Long waiting list prompts bilingual school to grow

Charlotte has the one of the largest populations of foreign-born citizens in the state, yet it lacks one of the most basic services needed for such families to succeed: an organized way for preschoolers to learn English before starting kindergarten.

Currently, the city has one small nonprofit bilingual preschool and two others affiliated with Episcopal Church of the Holy Comforter and St. Mark’s Episcopal Church. Collectively, they hold about 150 students, with a waiting list quadruple that number and rising.

The Charlotte Bilingual Preschool, which focuses on the fast-growing Latino population, is now at work on a plan to double its capacity by moving to a new site.

One possibility is to share space with the International House at its Midwood International and Cultural Center on Central Avenue. But like many nonprofits, the preschool is having to lobby the community for donations to pay what could be $3,000 extra per month in rent.

Preschool director Joanne Tate said hers is one of the few nonprofits that would like to be put out of business.

“We’d love it if the school system would offer this kind of program, but nobody wants to pay for it because it’s expensive,” says Tate. “We have no choice but to step in to prevent these children from struggling in school and dropping out, which is often what happens when they enter CMS behind on their English-language skills.”

In 2013, Hispanics had the highest dropout rate of any ethnic group in Charlotte-Mecklenburg Schools and also had the lowest on-time graduation rate.

The district offers no bilingual preschool programs, due in part to concerns among some North Carolinians that it would allow immigrants to avoid learning English. The Charlotte Bilingual Preschool’s mission falls in line with that mindset, by helping children ages 3 to 5 from Spanish-speaking homes learn the skills necessary in an English-only school system.

“There’s so much ambivalence in this country on preschool education that it’s going to stay hard to get programs like this paid for,” said Tate. “Is it the government’s role or the family’s role?”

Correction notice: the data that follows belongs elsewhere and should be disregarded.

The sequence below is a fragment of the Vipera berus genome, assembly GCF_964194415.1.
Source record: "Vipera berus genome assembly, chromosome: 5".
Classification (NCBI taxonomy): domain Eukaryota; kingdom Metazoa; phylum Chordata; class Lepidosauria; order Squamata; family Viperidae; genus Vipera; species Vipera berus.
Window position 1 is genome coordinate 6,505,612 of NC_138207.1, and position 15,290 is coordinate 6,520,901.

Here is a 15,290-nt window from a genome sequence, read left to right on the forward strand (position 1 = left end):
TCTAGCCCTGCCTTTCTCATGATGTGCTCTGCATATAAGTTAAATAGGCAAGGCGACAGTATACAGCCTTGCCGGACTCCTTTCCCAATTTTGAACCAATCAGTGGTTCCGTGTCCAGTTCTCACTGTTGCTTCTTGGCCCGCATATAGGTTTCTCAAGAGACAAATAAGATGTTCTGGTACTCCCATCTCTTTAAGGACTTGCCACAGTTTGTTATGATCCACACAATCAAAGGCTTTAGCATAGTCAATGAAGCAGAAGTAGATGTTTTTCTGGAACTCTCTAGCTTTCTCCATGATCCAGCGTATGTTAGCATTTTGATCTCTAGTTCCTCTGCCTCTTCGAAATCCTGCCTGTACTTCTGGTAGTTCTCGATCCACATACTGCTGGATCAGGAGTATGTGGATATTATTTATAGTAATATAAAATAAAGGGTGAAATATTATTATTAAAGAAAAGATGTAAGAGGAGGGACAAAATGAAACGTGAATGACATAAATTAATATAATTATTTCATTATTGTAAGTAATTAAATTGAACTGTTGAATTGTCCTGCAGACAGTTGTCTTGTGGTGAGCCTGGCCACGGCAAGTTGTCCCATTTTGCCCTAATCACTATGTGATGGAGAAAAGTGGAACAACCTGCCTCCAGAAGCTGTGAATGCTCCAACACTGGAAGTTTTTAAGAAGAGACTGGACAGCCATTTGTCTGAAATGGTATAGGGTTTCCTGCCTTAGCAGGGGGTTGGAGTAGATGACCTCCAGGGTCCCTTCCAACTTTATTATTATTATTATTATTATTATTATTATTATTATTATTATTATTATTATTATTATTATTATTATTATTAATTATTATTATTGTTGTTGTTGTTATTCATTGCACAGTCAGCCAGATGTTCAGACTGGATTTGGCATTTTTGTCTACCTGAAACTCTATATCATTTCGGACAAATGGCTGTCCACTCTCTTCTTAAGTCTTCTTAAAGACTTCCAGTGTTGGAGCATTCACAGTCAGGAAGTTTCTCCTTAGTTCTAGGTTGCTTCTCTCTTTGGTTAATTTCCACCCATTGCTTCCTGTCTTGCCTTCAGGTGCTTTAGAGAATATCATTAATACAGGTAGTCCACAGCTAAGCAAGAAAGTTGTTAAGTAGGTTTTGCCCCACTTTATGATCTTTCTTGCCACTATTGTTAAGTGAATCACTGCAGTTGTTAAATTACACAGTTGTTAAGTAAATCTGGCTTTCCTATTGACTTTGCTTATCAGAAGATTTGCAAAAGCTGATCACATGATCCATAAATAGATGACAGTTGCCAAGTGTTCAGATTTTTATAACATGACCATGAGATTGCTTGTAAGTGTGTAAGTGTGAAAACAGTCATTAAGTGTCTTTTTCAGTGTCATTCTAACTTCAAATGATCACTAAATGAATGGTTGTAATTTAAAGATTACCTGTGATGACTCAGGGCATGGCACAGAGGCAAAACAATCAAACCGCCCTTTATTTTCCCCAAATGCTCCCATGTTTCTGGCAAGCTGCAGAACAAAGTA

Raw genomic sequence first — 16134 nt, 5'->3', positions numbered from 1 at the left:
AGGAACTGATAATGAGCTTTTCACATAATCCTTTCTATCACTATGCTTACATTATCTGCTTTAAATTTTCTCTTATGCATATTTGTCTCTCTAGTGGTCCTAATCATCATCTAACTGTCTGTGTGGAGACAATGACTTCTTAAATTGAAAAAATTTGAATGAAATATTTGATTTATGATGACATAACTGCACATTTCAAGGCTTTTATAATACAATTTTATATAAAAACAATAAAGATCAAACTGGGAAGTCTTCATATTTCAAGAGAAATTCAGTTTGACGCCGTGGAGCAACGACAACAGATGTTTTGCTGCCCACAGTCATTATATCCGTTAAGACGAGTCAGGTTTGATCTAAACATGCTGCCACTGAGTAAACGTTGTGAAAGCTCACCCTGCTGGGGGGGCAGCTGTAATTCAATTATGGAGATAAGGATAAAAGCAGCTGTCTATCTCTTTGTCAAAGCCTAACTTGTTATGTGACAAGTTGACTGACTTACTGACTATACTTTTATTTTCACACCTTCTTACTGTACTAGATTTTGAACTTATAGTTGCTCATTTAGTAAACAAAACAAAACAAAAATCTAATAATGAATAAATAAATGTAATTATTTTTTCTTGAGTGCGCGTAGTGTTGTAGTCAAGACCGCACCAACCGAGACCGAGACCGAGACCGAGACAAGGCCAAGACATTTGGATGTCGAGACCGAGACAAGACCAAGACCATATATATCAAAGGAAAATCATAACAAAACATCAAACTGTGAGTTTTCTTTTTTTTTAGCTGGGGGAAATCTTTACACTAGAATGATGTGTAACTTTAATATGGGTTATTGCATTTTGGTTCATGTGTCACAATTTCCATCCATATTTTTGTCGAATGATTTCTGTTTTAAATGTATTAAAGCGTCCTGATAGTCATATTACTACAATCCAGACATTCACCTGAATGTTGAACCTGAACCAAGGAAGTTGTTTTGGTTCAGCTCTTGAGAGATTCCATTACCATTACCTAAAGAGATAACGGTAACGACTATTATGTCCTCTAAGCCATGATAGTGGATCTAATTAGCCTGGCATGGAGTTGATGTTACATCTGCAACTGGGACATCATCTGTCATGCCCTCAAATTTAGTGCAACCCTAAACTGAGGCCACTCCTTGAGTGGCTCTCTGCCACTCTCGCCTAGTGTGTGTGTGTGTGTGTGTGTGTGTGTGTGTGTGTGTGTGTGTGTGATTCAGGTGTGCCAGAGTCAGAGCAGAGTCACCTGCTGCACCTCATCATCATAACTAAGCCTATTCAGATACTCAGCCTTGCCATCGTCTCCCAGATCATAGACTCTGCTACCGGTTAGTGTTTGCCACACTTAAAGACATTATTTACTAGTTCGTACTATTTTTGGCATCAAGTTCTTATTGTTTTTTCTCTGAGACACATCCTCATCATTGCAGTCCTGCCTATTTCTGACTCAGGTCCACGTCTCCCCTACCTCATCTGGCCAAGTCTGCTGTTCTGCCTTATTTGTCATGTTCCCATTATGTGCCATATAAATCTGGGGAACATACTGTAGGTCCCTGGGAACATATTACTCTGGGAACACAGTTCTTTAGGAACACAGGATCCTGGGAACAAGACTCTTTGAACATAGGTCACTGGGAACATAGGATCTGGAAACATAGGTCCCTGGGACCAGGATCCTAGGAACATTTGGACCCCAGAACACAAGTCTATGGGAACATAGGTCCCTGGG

The Bilingual Preschool’s push to grow comes just weeks after the launching of a Charlotte City Council effort to make immigrants feel more welcome. The resulting Immigrant Integration Task Force includes a teacher and administrator from CMS, but it’s unclear if the group’s final recommendations will include proposals on education issues.

Santiago Wood of the National Association for Bilingual Education says bilingual help for immigrant children is a national problem. Some school districts are making it work in Texas, California and New Jersey. But the majority are stifled like Charlotte, and no one wants to pay to address the problem, he said.

“Our leaders need to stop playing footsie, put kids first, and create a national policy on this,” said Wood, calling English-only education “nonsense.”

“It’s a crock that immigrants won’t learn English. The community has to collectively say we want to create opportunities for these children and pass a bond measure. As citizens, we should share the expense of making a better community.”

Currently, the city’s bilingual preschools survive through donations and small fees paid by parents of the students. Charlotte Bilingual Preschool, with a budget of $498,000, also gets support from such entities as PNC Bank and the Leon Levine Foundation.

Conrad Wood of PNC, who sits on Charlotte Bilingual Preschool’s board, said no date has been set for the school to move, because of the challenges in finding a suitable location. This includes not only a safe and inexpensive spot, but one near the city’s Latino communities.

“Money is the biggest obstacle. I think the public in general is not aware of the need,” he said. “One of every four children born in Mecklenburg County is of Latino descent. It’s a growing challenge to have these children come into CMS prepared for the first grade.”

Lauren Cavins, director of bilingual preschool at the Episcopal Church of the Holy Comforter, says her school has 42 enrolled and just as many on a waiting list. Those children on the waiting list most likely won’t get in, and will continue to struggle in kindergarten.

“As a community, it would be great for churches that have preschool programs to offer bilingual education,” said Cavins, believing churches hold the key to solving the problem more quickly.

“Even if they just offered one class for low income children who don’t have basic English skills, it would help. This is a great opportunity for the faith community.”

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